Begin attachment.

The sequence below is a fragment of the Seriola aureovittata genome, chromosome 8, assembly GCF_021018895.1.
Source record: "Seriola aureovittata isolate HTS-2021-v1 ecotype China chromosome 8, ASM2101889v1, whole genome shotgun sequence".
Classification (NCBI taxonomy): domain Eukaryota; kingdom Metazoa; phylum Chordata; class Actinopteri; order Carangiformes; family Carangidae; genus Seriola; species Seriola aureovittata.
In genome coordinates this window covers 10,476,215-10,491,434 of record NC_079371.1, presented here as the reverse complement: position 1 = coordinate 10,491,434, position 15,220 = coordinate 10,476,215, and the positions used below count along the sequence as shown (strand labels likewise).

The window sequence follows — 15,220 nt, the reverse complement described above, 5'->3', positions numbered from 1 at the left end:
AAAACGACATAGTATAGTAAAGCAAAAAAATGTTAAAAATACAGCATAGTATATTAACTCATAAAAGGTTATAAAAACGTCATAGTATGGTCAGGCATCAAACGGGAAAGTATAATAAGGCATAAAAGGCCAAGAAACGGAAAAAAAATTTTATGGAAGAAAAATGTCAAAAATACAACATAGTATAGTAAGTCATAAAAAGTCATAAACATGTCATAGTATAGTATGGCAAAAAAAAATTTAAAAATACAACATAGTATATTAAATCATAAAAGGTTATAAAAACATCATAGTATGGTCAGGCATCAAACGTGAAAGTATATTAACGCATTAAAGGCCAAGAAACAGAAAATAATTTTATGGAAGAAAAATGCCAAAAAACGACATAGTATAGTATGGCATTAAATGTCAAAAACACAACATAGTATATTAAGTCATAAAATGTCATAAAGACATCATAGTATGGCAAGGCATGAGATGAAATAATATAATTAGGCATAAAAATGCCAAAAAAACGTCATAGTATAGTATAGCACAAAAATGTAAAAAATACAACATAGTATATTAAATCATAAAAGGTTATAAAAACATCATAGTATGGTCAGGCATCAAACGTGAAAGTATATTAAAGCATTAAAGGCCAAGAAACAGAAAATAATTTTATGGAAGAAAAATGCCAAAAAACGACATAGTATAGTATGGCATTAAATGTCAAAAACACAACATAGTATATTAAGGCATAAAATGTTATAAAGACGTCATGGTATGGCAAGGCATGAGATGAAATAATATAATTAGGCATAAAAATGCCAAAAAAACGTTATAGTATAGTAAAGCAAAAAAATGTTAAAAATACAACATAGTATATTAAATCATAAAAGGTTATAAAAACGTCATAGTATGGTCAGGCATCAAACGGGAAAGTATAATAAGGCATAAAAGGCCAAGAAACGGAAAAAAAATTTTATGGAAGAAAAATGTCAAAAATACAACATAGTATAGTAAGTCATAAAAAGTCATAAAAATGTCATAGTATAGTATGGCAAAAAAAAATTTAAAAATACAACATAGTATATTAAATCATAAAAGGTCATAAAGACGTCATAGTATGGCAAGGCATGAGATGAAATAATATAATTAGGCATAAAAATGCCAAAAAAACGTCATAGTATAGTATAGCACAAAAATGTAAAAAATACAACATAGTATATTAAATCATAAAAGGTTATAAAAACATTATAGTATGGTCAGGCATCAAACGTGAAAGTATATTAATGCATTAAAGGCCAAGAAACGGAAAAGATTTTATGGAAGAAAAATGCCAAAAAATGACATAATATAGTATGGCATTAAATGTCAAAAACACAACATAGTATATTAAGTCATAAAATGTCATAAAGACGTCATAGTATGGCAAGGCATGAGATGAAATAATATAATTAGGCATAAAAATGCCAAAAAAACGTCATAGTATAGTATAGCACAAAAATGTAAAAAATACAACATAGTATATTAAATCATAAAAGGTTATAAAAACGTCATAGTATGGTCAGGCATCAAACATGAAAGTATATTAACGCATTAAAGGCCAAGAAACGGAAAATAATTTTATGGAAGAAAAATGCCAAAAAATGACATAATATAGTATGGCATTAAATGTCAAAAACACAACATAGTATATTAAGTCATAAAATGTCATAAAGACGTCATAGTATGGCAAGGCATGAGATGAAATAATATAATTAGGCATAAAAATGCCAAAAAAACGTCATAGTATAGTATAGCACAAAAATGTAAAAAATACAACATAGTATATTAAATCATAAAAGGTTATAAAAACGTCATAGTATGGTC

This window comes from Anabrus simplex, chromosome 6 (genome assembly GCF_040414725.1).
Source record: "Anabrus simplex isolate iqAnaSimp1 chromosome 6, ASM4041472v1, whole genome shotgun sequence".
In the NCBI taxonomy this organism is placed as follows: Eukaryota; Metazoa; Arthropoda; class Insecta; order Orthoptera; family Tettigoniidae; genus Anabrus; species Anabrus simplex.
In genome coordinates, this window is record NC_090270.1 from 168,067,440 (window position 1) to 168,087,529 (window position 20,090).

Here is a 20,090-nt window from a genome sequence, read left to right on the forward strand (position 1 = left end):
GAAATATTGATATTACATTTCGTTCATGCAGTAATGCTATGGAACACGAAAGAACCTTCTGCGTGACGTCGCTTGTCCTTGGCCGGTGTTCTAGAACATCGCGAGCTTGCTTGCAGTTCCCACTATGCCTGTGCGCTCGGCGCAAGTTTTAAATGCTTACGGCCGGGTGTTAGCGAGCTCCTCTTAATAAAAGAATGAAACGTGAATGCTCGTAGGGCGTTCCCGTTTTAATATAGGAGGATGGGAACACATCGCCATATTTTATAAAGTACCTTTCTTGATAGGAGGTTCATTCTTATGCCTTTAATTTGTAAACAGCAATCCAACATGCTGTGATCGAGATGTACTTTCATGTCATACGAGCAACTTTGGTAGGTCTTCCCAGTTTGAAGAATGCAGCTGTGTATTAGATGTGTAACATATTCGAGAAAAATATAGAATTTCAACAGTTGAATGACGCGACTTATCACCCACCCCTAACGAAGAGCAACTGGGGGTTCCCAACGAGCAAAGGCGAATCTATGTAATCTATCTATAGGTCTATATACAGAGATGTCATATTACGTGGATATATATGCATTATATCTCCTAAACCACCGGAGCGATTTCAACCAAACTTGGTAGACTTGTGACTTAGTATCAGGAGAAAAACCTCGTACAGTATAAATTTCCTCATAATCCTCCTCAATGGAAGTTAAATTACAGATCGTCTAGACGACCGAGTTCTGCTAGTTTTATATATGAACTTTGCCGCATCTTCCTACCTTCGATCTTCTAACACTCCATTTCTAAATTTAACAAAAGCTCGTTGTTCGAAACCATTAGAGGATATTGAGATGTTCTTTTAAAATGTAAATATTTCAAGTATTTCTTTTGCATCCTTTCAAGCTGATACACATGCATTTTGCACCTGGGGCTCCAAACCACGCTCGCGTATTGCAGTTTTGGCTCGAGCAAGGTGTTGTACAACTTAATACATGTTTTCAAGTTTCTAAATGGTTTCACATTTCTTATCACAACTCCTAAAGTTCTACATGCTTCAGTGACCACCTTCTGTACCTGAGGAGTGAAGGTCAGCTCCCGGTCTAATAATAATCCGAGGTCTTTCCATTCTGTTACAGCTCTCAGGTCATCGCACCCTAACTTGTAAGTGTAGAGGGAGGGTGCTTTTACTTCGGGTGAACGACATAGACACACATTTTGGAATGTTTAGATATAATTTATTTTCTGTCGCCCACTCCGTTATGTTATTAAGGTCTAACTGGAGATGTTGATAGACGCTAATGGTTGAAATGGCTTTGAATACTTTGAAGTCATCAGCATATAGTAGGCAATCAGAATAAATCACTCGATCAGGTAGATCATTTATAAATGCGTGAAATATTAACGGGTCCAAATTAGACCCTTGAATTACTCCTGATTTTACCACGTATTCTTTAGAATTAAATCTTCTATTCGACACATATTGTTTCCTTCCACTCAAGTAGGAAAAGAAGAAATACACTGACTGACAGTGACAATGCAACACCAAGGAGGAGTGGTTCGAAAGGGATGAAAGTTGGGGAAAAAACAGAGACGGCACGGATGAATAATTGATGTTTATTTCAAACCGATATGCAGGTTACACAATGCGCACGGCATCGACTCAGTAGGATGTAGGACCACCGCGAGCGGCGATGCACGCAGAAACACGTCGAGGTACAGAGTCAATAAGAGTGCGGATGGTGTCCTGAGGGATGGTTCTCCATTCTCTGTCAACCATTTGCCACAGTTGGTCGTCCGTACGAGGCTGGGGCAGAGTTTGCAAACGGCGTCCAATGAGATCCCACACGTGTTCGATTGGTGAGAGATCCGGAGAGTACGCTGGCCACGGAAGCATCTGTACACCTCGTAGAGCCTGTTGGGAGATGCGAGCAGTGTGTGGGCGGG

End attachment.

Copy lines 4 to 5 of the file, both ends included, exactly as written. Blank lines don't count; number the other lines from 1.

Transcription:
In genome coordinates this window covers 10,476,215-10,491,434 of record NC_079371.1, presented here as the reverse complement: position 1 = coordinate 10,491,434, position 15,220 = coordinate 10,476,215, and the positions used below count along the sequence as shown (strand labels likewise).

The window sequence follows — 15,220 nt, the reverse complement described above, 5'->3', positions numbered from 1 at the left end: